Got The Cron
Web Cron is a great method of automating tasks on your server if you’re not blessed with cron jobs. However, after writing this I stumbled onto something that may fit your needs a bit better; Remote Cron is that service. It’s everything Web Cron is and more:
- It’s Totally Free
- It’s in English
What more can you ask for? Yeah, I know, my standards are really low.
Now On To The Backup
Previously, I used a script called backupDB for my MySQL PHP based backup solution. This package included a nice graphical management tool. It allowed you to pick different databases and different tables that you want to back up. It was also great for automated tasks also by calling it like this:
And it is this system of passing parameters that makes this tool extremely flexible. Using parameters you could choose to backup all the databases on the server or just the one you specify. You could also specify individual tables that you would want to backup:
If you so desired you could even sustibute StartBackup=standard for StartBackup=complete so that you don’t have complete insert statements (they don’t include all the column/field definitions). Depending on the size of your database, this may dramatically reduce the size of the backup file.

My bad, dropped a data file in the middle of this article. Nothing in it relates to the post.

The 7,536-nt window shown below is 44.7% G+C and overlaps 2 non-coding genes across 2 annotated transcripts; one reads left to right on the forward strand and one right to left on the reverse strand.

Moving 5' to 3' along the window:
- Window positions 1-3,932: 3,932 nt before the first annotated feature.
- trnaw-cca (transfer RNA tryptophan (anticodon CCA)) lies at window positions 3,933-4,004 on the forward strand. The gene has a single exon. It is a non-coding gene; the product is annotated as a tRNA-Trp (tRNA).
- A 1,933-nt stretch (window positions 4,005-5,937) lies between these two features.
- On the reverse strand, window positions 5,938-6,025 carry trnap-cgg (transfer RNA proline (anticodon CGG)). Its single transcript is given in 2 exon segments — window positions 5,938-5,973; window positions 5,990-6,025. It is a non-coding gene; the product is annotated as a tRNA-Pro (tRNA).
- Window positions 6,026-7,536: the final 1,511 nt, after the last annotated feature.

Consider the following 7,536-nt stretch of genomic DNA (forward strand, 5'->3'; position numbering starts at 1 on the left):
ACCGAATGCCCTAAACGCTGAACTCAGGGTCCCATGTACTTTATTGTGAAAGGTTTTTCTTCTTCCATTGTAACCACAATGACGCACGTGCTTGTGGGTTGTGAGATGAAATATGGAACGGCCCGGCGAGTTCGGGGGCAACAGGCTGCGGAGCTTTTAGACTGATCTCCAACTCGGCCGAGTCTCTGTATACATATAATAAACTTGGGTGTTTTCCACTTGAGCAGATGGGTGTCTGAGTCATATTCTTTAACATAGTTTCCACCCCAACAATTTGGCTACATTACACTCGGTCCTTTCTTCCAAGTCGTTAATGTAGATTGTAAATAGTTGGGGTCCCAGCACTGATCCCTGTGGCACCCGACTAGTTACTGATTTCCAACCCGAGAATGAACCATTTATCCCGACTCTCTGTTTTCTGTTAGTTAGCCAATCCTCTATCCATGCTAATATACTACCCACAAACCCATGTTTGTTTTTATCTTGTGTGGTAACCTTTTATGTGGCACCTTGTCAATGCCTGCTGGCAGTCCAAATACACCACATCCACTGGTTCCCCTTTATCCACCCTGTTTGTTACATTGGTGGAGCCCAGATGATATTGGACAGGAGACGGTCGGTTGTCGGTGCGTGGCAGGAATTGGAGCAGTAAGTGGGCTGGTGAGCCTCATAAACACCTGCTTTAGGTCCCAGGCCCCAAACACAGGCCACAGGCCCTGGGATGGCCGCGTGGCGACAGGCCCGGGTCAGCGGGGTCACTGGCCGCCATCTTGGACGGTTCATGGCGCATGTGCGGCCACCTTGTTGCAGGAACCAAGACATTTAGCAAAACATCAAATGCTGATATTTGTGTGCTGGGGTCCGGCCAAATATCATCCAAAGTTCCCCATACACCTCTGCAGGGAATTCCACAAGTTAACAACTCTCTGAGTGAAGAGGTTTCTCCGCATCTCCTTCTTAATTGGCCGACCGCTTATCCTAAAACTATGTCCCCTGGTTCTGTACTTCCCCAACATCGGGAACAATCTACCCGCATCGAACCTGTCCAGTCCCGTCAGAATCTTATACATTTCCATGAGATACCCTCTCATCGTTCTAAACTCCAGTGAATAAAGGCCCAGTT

What I Use Now
I’m not sure why I strayed away from backupDB, honestly I think I may have just forgotten about it, however lately I’ve been using Automatic MySql Backup Script. Dull name, I know, but it gets the job done. I Googled it and there it was.
One good this about this is that it seems to still be under maintenance, which is more than I can say for backupDB. It also includes some nice functionality where it reduces the scripts CPU priority while running, so that it doesn’t put too much load on the server while running. A perfect option for shared hosts.
Although there is no option to only backup a specific database, you can also specify a comma delimited list of databases that you would like the script to ignore. There is also an option to store all backed up database on the server in a specified directory.
Both of these are excellent tools for automating the database backup process. Do I really need to mention that both have email capabilities? They will send the compressed database to your email account if you so desire. These, coupled with the cron tools make backing up a MySQL database on a shared hosts a breeze. Try them both out and see what suits your taste better.
View Part 1 of this post: Automate MySQL Database Backup With WebCron - No Cron Jobs? No Problem - Part 1